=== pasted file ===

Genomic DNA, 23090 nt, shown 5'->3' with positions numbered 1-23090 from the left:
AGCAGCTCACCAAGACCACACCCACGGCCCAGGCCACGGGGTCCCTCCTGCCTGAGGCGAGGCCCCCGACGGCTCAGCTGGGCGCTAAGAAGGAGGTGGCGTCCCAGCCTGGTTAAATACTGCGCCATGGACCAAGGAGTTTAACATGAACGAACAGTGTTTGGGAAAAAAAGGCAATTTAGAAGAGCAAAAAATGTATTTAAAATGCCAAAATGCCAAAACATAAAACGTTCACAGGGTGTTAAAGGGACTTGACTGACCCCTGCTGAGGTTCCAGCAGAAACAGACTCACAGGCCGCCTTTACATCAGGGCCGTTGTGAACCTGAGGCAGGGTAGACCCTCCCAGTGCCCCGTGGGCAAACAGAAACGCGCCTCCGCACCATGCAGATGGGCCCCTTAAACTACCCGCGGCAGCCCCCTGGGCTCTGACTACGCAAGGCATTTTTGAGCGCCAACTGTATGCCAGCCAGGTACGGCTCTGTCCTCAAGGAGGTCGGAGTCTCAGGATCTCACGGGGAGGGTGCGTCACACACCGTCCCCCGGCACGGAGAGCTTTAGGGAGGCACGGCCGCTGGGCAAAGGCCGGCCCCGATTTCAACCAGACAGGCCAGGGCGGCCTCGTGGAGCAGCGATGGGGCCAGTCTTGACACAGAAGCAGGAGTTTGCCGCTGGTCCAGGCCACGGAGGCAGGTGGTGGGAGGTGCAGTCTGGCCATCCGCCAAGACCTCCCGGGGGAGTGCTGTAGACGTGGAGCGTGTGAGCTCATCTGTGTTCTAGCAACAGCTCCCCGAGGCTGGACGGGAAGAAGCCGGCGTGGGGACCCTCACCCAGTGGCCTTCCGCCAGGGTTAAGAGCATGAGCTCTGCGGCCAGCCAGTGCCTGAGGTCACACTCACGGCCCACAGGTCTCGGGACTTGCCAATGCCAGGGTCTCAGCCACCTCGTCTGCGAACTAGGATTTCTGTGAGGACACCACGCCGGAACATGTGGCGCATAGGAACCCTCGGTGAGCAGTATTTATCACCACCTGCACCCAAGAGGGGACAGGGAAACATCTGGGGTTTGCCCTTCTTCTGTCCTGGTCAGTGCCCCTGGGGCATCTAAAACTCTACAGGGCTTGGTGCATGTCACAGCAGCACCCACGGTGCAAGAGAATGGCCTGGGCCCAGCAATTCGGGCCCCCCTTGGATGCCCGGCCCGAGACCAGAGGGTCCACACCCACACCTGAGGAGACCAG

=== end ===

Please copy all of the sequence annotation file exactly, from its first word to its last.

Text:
Genomic DNA, 23090 nt, shown 5'->3' with positions numbered 1-23090 from the left:
AGCAGCTCACCAAGACCACACCCACGGCCCAGGCCACGGGGTCCCTCCTGCCTGAGGCGAGGCCCCCGACGGCTCAGCTGGGCGCTAAGAAGGAGGTGGCGTCCCAGCCTGGTTAAATACTGCGCCATGGACCAAGGAGTTTAACATGAACGAACAGTGTTTGGGAAAAAAAGGCAATTTAGAAGAGCAAAAAATGTATTTAAAATGCCAAAATGCCAAAACATAAAACGTTCACAGGGTGTTAAAGGGACTTGACTGACCCCTGCTGAGGTTCCAGCAGAAACAGACTCACAGGCCGCCTTTACATCAGGGCCGTTGTGAACCTGAGGCAGGGTAGACCCTCCCAGTGCCCCGTGGGCAAACAGAAACGCGCCTCCGCACCATGCAGATGGGCCCCTTAAACTACCCGCGGCAGCCCCCTGGGCTCTGACTACGCAAGGCATTTTTGAGCGCCAACTGTATGCCAGCCAGGTACGGCTCTGTCCTCAAGGAGGTCGGAGTCTCAGGATCTCACGGGGAGGGTGCGTCACACACCGTCCCCCGGCACGGAGAGCTTTAGGGAGGCACGGCCGCTGGGCAAAGGCCGGCCCCGATTTCAACCAGACAGGCCAGGGCGGCCTCGTGGAGCAGCGATGGGGCCAGTCTTGACACAGAAGCAGGAGTTTGCCGCTGGTCCAGGCCACGGAGGCAGGTGGTGGGAGGTGCAGTCTGGCCATCCGCCAAGACCTCCCGGGGGAGTGCTGTAGACGTGGAGCGTGTGAGCTCATCTGTGTTCTAGCAACAGCTCCCCGAGGCTGGACGGGAAGAAGCCGGCGTGGGGACCCTCACCCAGTGGCCTTCCGCCAGGGTTAAGAGCATGAGCTCTGCGGCCAGCCAGTGCCTGAGGTCACACTCACGGCCCACAGGTCTCGGGACTTGCCAATGCCAGGGTCTCAGCCACCTCGTCTGCGAACTAGGATTTCTGTGAGGACACCACGCCGGAACATGTGGCGCATAGGAACCCTCGGTGAGCAGTATTTATCACCACCTGCACCCAAGAGGGGACAGGGAAACATCTGGGGTTTGCCCTTCTTCTGTCCTGGTCAGTGCCCCTGGGGCATCTAAAACTCTACAGGGCTTGGTGCATGTCACAGCAGCACCCACGGTGCAAGAGAATGGCCTGGGCCCAGCAATTCGGGCCCCCCTTGGATGCCCGGCCCGAGACCAGAGGGTCCACACCCACACCTGAGGAGACCAG